phasis is somewhat different. We
have leapfrogged right over "stu-
dent power." which is a movement,
a reaction to student powerless-
ness, by starting with the premise
that students are not clients to
be administered to, but responsi-
ble members 'of the RC commu-
nity. The development of this com-
munity is our preoccupation, and
this is what should be stressed.
These kinds of misconceptions
can still encourage opposition to
'.. Ar i- . '" . .n '. r -+T n a +n ri

of the "automated" workers for
six months and while there cer-
tainly was mechanization the
worst that can be said about the
job is that it was boring.
Contrary to the implications of
Miss Eiker's "sensitive and bril-
liant" roommate, who is, I imag-
ine, merely naive, we were not
overworked, breaks being frequent.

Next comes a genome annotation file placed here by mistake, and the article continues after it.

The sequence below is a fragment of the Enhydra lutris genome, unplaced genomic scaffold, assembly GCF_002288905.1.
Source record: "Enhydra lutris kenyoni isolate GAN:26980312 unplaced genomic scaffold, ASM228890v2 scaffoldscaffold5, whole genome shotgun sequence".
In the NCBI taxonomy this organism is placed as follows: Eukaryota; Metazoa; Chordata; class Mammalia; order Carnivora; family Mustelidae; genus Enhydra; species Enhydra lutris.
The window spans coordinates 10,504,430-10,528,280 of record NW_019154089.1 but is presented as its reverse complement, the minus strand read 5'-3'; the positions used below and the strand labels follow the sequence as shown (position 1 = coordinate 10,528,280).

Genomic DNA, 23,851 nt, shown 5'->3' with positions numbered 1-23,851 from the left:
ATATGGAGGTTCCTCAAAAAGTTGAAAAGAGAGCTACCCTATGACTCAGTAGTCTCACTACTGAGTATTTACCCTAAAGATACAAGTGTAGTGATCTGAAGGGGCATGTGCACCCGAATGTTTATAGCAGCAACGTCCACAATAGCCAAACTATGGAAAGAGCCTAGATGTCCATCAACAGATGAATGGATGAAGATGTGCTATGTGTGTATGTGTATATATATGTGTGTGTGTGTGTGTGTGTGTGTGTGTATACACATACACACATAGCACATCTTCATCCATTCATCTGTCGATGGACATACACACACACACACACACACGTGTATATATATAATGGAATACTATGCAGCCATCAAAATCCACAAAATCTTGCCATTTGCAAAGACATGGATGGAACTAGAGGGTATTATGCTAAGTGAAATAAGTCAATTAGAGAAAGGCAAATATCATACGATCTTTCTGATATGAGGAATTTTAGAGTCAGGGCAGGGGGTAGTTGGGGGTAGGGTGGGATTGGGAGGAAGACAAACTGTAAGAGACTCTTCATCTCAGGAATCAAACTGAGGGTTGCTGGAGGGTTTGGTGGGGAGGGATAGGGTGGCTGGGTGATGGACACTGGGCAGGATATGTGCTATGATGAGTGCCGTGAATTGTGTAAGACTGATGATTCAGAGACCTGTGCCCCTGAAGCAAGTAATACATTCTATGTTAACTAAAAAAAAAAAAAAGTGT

I witnessed no "bitterness and
jeering;" and such words as "rats,
fear and resentment" are sheer
-Meegan Knutson '68
To the Editor:'
AFTER READING the letter of
Mr. Jay Calahan in The Daily
(Sept. 5), it became apparent that
he was more interested in meet-
ing the requirements of his dra-
matic speech writing class than
in discussing the issues at hand.
Between the ruffles of sarcastic

understanding of the issues, Mr.
Calahan missed the proverbial
The issues are these: It is in-
conceivable that the IHA proposal,
although aimed at helping the
residence hall employes obtain col-
lective bargaining, could have
significantly influenced the out-
come of the strike.
WHAT VAS conceivable was
that a students' strike which re-
moved services from other stu-
dents (yes, including paper plates
and being late for classes) could
only have an adverse effect on
the students themselves.
According to Mr. Calahan, all I
am interested in is making sure
I'm not eating on paper plates.
This is an indication of how deep-
ly he read my letter. The main
point, of the letter was that the
IHA was acting in a selfish man-
ner in asking the students not to
try to improve their own situa-